Between her fun sense of humor and her supporting characters that are as alive as the main characters, Who’s Been Sleeping in My Bed? jumps off the page and comes alive.The intense conflict that rages between Jake and Harlee sets the stage for an extremely hot affair between the two. Smoldering sex, honest affection, and true humor make this a story worth reading and rereading!

You can read the entire review at Whipped Cream.

I'm also up for Book of the Week. I'll post the link where you can vote tomorrow.

Sunday, February 22, 2009

Mardi Gras Bash 2009

Join us at the Midnight Seductions Yahoo Group on February 24 for a Mardi Gras bash. We hope to see you there.

Monday, February 16, 2009

The Gift Horse--Available Now from Bookstrand

As a long-time horsewoman and dressage rider, I’ve wanted to write a novel that revolved about dressage and horses. I pictured a romantic mystery, and I wanted it to be different. Killing horses for insurance had been done before. I needed something new.

I also wanted to cover a topic that had been bothering me for a long time. When money enters the picture, how far will a horse trainer go to win ribbons? Will she compromise what’s best for the horse? Will she choose the horse over money or achieving her goals?

When I conceived the idea of The Gift Horse, I wanted to make the horse a secondary character. Equestrian-related fiction often misses the boat on this. They don’t give the horses personalities or allow them to play a part in the book other than being a cardboard animal that appears in the background. My horse character needed as much personality as my human characters. So I turned to my own Hanoverian mare, Gailey, as my model, and believe me, she has a lot of character. Gailey’s sweet mare act will charm the pants off you if there’s a treat involved or if she’s looking to win you over. If she’s not, she puts on the alpha bitch-mare face and makes sure you understand that the princess is annoyed. Gabby is essentially my mare with a little more ambition. My mare wouldn’t buck, as it would be too much work. Gabby bucks with enthusiasm, which often sends her rider flying.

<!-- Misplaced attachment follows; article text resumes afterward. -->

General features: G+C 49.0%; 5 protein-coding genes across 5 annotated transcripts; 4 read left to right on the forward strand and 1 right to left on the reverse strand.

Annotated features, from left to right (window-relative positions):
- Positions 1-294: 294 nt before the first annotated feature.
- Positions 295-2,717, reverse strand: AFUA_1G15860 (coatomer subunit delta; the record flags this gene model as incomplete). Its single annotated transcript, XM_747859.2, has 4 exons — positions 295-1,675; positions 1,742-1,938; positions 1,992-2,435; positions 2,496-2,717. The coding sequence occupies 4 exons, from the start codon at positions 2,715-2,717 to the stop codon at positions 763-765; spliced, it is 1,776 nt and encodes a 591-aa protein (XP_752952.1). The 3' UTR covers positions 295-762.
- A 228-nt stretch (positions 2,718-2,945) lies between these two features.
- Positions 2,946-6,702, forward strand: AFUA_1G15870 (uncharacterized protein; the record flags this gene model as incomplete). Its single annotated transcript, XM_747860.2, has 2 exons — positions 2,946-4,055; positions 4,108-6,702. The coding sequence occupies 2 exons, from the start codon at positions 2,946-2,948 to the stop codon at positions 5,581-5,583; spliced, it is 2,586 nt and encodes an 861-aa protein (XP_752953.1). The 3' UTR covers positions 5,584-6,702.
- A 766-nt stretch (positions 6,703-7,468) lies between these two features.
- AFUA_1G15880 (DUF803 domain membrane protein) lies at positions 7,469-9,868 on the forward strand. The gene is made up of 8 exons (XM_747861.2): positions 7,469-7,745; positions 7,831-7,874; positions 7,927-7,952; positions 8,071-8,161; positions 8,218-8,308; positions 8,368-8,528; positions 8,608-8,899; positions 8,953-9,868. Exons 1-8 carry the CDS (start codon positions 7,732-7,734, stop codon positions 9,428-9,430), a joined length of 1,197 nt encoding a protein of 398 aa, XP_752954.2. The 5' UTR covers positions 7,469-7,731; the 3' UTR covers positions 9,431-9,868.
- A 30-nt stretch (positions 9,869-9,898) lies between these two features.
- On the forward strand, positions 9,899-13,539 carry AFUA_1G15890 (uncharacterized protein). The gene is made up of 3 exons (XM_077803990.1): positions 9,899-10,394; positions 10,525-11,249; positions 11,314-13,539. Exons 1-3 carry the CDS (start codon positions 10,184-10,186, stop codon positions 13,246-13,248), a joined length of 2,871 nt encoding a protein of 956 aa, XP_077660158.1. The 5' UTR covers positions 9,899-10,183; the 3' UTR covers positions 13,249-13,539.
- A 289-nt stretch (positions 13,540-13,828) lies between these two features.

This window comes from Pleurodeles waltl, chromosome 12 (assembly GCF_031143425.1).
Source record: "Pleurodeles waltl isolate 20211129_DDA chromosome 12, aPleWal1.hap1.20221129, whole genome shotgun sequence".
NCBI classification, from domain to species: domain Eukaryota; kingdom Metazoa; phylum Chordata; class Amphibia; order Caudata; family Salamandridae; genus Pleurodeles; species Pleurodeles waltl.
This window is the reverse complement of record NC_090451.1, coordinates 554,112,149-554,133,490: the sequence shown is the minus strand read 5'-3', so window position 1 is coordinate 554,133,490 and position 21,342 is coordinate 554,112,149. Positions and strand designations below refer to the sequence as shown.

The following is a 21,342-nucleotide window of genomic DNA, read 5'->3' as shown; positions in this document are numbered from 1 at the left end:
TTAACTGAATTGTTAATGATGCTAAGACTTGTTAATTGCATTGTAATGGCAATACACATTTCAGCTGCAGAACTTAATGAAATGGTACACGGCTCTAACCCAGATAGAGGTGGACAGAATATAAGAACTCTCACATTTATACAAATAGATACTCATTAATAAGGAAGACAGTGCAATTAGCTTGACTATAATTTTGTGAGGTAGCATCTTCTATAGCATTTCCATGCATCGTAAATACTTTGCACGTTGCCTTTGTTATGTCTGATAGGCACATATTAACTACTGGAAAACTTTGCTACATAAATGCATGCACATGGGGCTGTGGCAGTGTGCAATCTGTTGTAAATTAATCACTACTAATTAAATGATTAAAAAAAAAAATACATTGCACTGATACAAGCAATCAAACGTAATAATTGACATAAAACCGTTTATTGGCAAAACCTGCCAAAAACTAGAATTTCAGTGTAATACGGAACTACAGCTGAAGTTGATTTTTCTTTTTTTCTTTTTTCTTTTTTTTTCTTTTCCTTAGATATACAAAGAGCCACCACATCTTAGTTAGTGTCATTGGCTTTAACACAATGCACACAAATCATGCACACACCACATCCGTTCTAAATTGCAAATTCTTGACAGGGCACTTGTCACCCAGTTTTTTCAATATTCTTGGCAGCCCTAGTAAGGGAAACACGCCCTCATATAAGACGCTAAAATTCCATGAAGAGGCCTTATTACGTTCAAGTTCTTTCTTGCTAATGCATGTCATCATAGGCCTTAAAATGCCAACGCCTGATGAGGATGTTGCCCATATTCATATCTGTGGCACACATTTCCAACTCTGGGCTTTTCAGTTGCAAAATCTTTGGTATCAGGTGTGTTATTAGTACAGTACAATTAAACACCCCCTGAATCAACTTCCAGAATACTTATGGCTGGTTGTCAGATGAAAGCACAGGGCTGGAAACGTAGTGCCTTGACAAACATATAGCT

I loved writing about Gabbie, her quirks, her crush on the hero, and her opinions on horse shows, love, and ribbons. I even put a few scenes in the horse’s point of view.

The Gift Horse was released today in ebook format. You can read the first chapter here, and purchase the book here. I hope you’ll check it out. Please let me know what you think, as I’d love to write a sequel if there’s enough interest.

Friday, February 6, 2009

Animal Characters in Fiction

I blogged today at The Romance Studio on using animals as secondary characters and writing from an animal's POV.

Check it out:

Sunday, February 1, 2009

Publishing with a Small Press

About a month ago, I promised a series on publishing with a small press. Well, life got in my way, including a long bout with a nasty cold and two book deadlines. I turned in one book this weekend. The other is due on February 28. Once I'm done with that book, I promise I'll continue this series.

Other news:
I'm now a member of Midnight Seductions Authors. Please join our Yahoo Group and check out our blog.
I'm attending Lori Foster's Readers Conference in June in Cincinnati. I'd love to meet some of you there.
I'll be on a romance author panel next week at the Tumwater Regional Library. Afterward I'll be doing a book signing with the other panel members.
I'm very excited about The Gift Horse being released on February 17 from Bookstrand Publishing. This is my first mainstream equestrian romance.